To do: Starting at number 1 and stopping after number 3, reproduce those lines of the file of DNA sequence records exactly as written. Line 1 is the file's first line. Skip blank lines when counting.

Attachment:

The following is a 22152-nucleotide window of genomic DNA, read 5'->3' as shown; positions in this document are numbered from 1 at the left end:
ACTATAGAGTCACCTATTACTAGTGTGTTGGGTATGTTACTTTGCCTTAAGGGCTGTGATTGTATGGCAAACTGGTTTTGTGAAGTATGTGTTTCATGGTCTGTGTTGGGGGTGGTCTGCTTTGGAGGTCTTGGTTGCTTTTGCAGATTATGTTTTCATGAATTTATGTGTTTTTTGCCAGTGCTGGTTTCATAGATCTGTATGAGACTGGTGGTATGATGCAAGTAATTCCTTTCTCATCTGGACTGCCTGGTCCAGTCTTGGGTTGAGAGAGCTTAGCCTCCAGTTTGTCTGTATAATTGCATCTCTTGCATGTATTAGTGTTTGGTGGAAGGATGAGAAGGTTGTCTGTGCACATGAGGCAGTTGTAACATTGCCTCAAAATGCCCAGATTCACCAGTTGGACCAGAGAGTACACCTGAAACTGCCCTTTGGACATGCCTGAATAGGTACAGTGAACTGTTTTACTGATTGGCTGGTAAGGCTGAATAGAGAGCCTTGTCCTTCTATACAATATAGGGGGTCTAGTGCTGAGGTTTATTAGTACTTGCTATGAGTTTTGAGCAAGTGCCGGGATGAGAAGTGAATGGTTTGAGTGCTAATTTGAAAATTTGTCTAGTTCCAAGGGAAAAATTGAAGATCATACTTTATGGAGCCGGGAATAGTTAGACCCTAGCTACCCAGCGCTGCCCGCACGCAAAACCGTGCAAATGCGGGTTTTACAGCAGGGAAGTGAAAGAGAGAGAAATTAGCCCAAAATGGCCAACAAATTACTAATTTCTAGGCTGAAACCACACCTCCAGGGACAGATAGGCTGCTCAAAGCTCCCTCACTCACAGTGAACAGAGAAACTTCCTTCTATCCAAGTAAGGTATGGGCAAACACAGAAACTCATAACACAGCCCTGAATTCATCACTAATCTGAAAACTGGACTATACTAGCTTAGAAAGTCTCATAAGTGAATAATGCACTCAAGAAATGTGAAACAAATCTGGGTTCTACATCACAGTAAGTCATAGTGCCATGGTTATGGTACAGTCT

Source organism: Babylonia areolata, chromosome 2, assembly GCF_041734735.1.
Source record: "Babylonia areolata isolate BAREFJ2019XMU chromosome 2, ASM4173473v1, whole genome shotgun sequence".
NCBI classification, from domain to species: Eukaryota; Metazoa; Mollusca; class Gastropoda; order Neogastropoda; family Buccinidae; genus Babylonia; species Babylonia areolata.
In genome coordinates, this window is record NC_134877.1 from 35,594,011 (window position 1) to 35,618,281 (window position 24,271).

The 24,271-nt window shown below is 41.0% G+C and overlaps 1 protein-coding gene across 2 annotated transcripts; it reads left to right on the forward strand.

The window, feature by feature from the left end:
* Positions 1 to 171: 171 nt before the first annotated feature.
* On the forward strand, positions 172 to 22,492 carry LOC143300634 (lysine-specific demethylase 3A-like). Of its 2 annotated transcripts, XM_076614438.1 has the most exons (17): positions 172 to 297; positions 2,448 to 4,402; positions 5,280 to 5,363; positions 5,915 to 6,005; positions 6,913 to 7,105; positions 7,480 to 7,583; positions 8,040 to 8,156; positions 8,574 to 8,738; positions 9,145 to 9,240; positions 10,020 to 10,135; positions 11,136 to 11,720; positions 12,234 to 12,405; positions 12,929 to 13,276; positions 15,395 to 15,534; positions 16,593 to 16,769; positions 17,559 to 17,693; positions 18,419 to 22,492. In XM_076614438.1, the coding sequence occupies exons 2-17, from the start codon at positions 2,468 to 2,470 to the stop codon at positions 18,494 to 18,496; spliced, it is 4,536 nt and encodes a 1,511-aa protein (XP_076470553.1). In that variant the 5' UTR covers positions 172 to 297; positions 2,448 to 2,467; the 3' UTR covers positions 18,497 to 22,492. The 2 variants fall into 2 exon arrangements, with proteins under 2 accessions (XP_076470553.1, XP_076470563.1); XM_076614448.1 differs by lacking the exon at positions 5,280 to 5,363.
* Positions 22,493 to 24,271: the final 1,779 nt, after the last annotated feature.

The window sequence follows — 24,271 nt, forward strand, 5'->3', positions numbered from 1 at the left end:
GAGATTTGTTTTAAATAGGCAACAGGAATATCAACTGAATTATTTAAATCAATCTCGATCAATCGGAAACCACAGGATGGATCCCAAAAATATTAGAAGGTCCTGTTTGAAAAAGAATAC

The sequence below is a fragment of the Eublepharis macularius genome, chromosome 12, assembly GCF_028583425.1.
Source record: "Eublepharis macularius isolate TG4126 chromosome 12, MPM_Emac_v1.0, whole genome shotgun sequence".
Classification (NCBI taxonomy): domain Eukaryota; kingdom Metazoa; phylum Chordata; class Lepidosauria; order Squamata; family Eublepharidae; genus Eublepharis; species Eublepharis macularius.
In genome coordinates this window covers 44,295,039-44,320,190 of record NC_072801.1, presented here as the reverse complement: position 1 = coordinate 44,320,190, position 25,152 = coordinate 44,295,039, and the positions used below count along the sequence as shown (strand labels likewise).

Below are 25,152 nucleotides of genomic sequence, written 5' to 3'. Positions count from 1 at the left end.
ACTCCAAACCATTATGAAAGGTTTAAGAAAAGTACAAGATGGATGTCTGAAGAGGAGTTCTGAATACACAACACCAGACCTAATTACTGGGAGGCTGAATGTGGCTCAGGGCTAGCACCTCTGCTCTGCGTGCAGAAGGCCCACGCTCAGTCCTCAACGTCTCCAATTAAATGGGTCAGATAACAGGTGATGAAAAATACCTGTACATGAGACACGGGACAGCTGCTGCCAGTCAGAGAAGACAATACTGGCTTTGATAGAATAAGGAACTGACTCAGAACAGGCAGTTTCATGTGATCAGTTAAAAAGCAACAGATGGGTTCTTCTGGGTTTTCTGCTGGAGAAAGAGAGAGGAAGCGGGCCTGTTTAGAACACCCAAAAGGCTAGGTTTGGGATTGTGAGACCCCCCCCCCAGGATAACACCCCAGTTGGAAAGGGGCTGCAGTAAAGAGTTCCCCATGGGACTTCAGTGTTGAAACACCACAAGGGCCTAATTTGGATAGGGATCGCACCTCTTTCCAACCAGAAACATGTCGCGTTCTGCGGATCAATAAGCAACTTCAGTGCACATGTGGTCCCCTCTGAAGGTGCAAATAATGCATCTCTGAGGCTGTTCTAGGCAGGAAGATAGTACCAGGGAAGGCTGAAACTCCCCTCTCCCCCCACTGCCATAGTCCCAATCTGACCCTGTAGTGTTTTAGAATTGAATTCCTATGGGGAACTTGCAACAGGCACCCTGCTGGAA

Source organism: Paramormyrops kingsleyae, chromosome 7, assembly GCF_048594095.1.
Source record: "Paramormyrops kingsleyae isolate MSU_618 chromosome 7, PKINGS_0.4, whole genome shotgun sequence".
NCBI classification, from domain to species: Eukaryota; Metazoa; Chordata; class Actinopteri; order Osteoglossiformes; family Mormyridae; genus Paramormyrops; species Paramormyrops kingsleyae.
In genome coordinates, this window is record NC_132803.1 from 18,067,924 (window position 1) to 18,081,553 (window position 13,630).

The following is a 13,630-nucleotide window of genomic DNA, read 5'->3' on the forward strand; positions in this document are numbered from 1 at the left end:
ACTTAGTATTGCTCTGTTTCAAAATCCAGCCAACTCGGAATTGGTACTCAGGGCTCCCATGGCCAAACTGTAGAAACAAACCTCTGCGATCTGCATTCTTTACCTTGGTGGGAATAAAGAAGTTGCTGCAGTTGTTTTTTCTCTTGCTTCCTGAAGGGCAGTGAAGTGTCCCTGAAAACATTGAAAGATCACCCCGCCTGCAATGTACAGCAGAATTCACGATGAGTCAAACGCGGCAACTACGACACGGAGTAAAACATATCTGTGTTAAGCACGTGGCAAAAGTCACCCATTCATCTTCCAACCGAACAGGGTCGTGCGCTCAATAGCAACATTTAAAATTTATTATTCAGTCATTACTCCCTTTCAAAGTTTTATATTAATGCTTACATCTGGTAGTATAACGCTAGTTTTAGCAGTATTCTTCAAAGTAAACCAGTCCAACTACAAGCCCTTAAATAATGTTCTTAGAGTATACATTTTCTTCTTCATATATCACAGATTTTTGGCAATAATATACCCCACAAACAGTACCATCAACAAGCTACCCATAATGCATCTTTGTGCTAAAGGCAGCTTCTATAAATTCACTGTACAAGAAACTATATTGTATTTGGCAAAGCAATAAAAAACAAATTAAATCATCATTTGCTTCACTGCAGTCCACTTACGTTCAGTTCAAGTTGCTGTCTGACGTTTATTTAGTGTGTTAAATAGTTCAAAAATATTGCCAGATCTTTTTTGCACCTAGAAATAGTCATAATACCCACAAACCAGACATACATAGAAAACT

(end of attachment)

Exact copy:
The following is a 22152-nucleotide window of genomic DNA, read 5'->3' as shown; positions in this document are numbered from 1 at the left end:
ACTATAGAGTCACCTATTACTAGTGTGTTGGGTATGTTACTTTGCCTTAAGGGCTGTGATTGTATGGCAAACTGGTTTTGTGAAGTATGTGTTTCATGGTCTGTGTTGGGGGTGGTCTGCTTTGGAGGTCTTGGTTGCTTTTGCAGATTATGTTTTCATGAATTTATGTGTTTTTTGCCAGTGCTGGTTTCATAGATCTGTATGAGACTGGTGGTATGATGCAAGTAATTCCTTTCTCATCTGGACTGCCTGGTCCAGTCTTGGGTTGAGAGAGCTTAGCCTCCAGTTTGTCTGTATAATTGCATCTCTTGCATGTATTAGTGTTTGGTGGAAGGATGAGAAGGTTGTCTGTGCACATGAGGCAGTTGTAACATTGCCTCAAAATGCCCAGATTCACCAGTTGGACCAGAGAGTACACCTGAAACTGCCCTTTGGACATGCCTGAATAGGTACAGTGAACTGTTTTACTGATTGGCTGGTAAGGCTGAATAGAGAGCCTTGTCCTTCTATACAATATAGGGGGTCTAGTGCTGAGGTTTATTAGTACTTGCTATGAGTTTTGAGCAAGTGCCGGGATGAGAAGTGAATGGTTTGAGTGCTAATTTGAAAATTTGTCTAGTTCCAAGGGAAAAATTGAAGATCATACTTTATGGAGCCGGGAATAGTTAGACCCTAGCTACCCAGCGCTGCCCGCACGCAAAACCGTGCAAATGCGGGTTTTACAGCAGGGAAGTGAAAGAGAGAGAAATTAGCCCAAAATGGCCAACAAATTACTAATTTCTAGGCTGAAACCACACCTCCAGGGACAGATAGGCTGCTCAAAGCTCCCTCACTCACAGTGAACAGAGAAACTTCCTTCTATCCAAGTAAGGTATGGGCAAACACAGAAACTCATAACACAGCCCTGAATTCATCACTAATCTGAAAACTGGACTATACTAGCTTAGAAAGTCTCATAAGTGAATAATGCACTCAAGAAATGTGAAACAAATCTGGGTTCTACATCACAGTAAGTCATAGTGCCATGGTTATGGTACAGTCT

Source organism: Babylonia areolata, chromosome 2, assembly GCF_041734735.1.